I know more Remainers than Leavers. That’s why my posts on Brexit have focused more on delusions common to the former than on those common to the latter. Here’s what I wrote four years ago:
My view of Brexit is not simple. That’s because the issues aren’t. For one thing, despite having the better arguments in principle, Lexiteers (socialists for Leave) never rose to the challenge of showing how in practical terms Brexit could at this juncture, given the prevailing balance of class forces and xenophobic context of the ‘debate’, be other than bad news for British workers.
(We owe that xenophobic context in no small part to the fact that, due to the issue’s greater toxicity for the Tories, we’d barely heard a squeak since the seventies from Labour opponents of the EU.)
For another, though I voted Remain (with peg on nose, as I said at the time) my differences ever since have been with people who voted as I did. I could forgive the confusion of EU with internationalism: that’s par for the course when your worldview lacks class analysis. What I’m less able to forgive are the snobbery and contempt for those Leavers who, having gained little enough from the neoliberalism which is the lifeblood of the Brussels bankers and technocrats, were called out as racists and morons. That’s before we even get to the sheer illiberalism of so many self styled liberals when things don’t go their way. I don’t say they all have second homes in the Dordogne, or are exercised solely by soaring costs for weekends in Amsterdam: just that the outpourings of rage seem bent on making up through spleen and vitriol what they lack in accuracy of focus. (In these things, as in many others, the parallels between reactions to Brexit and to Clinton’s defeat are striking.)
What was especially striking in that “illiberalism of liberals” was a failure to grasp or care that a wafer majority for Remain – the best outcome they could realistically hope for from the second Referendum they craved – would see blood on our streets and a massive boost to the far right.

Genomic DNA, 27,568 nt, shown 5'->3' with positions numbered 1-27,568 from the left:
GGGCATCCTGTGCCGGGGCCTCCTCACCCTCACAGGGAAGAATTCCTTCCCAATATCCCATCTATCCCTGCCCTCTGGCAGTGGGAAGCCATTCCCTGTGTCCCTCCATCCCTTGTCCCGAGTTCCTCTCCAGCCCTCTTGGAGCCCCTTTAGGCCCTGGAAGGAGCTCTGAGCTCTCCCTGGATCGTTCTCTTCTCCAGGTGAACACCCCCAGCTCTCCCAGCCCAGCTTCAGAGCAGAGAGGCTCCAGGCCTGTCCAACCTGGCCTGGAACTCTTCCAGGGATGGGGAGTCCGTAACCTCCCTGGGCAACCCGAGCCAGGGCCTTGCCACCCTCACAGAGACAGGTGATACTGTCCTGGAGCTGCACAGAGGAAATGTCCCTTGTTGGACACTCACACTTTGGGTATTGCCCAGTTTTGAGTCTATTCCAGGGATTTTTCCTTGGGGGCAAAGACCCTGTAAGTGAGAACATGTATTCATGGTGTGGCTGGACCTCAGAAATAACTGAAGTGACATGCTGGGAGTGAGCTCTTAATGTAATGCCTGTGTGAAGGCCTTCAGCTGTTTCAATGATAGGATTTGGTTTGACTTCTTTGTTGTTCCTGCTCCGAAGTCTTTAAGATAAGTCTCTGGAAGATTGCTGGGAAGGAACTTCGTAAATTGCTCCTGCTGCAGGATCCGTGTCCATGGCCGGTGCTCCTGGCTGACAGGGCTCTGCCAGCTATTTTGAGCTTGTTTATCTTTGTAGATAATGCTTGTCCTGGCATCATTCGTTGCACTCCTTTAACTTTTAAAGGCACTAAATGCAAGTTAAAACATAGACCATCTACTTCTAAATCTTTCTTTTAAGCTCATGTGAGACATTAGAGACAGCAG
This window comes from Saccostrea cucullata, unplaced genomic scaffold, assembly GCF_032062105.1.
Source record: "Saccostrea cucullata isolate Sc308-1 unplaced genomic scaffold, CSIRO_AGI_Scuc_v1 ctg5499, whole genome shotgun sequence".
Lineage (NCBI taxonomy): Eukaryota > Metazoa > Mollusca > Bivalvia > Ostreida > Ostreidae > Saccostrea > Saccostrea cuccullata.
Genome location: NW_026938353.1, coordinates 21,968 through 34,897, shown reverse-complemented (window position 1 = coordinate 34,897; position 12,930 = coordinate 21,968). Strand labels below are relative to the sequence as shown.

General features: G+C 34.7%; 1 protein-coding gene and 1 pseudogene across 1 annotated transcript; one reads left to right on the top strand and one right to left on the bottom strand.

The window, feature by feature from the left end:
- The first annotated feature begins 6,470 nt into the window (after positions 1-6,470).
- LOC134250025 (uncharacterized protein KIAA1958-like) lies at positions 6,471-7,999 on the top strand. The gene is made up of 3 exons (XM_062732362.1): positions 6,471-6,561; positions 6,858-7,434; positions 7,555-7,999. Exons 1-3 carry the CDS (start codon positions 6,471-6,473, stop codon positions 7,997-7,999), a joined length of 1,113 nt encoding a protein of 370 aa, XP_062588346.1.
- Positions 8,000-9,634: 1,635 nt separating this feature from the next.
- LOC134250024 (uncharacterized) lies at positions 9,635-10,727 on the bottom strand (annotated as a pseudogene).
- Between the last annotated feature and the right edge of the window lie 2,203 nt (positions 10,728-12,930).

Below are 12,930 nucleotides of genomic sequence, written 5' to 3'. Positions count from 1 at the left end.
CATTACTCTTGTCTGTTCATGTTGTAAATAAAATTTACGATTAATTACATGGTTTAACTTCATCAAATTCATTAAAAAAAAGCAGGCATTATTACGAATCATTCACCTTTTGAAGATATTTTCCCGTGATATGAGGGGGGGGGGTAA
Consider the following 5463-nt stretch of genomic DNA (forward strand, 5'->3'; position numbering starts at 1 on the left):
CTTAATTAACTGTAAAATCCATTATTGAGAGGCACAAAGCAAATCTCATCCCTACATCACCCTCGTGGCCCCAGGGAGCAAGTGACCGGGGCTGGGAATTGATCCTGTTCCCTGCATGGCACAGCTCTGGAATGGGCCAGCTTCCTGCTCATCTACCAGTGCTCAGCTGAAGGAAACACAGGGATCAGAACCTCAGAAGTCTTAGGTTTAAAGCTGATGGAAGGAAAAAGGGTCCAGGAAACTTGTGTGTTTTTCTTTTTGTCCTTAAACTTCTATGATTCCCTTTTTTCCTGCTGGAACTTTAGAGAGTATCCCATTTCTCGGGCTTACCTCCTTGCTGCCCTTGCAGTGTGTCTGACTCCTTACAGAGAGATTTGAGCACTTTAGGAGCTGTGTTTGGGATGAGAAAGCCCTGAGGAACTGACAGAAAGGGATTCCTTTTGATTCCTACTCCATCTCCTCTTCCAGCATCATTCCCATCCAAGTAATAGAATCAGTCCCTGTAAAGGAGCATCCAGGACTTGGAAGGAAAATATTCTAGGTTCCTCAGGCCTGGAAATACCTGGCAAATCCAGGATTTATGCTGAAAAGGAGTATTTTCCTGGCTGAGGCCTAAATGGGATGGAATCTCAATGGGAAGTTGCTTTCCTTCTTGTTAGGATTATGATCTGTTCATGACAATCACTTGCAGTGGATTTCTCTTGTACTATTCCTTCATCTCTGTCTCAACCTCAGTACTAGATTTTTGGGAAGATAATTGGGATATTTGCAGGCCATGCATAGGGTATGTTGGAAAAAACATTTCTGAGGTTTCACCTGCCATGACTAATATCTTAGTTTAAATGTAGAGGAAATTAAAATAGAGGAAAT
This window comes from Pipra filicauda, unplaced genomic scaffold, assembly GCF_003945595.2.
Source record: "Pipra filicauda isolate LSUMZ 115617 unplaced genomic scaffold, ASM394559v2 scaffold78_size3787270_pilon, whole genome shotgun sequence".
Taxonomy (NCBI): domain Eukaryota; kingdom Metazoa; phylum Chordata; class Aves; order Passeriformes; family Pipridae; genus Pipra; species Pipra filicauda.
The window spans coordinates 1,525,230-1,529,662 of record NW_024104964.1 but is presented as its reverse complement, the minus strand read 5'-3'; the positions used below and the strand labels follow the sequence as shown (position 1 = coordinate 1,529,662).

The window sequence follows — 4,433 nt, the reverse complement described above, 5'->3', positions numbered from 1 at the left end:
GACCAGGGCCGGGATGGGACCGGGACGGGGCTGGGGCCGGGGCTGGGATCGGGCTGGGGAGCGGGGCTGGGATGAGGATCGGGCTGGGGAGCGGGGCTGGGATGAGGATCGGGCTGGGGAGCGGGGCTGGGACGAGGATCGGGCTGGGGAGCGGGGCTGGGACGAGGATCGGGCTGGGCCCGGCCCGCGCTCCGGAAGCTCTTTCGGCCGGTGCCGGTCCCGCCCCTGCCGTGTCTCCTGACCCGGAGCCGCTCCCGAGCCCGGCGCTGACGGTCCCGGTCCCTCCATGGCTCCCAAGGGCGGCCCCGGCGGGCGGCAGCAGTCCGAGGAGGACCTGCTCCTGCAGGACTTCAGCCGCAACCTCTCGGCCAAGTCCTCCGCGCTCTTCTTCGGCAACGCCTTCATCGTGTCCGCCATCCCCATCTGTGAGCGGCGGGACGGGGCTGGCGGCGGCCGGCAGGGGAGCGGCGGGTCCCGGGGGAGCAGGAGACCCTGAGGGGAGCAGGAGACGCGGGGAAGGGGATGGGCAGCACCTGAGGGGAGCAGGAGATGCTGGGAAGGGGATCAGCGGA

But the naivete of common or garden Remainers was matched by that of common or garden Leavers. The latter certainly weren’t all the racists depicted by their snooty detractors, but too many were motivated by the delusion – mirroring Remainers’ misplaced faith in Europe – that a UK free of Brussels would somehow be more receptive to their needs and aspirations.
Which wouldn’t have mattered quite so much had Lexiteers not shown equal but less forgivable naivete. They had neither plan nor programme to avert or even mitigate what a smart twelve year old could have foreseen: that loosened ties with Brussels and Berlin would leave the UK more dependent than ever on its ‘special relationship’ – TTIP, chlorinated chicken, one-way Extradition Street and all – with Washington.
And more dependent than ever on those monopoly forms of capitalism risibly referred to as “free enterprise”.
With these thoughts in mind, let’s turn to this story in yesterday’s Mirror:
Amazon is advising ministers on how to buy goods and services after Brexit, while raking in millions of pounds in contracts itself.
The Mirror can reveal the US firm was on a “secretive” panel set up by the Cabinet Office to help shape public sector procurement in future.
Amazon has been awarded 82 central Government contracts, worth £225million, in the past five years and has a deal enabling local councils to buy supplies in one marketplace.
Amazon Business representatives attended two meetings last year with Oliver Dowden, then a Cabinet Office minister and now Culture Secretary.
This year it was represented at two meetings where Lord Agnew, minister for “efficiency and transformation”, was present. The Cabinet Office refused a request from the Mirror to see the minutes of the meetings.
Paul Monaghan, of the Fair Tax Mark, which highlighted Amazon’s involvement on the “secretive” panel, said it was “truly frightening”.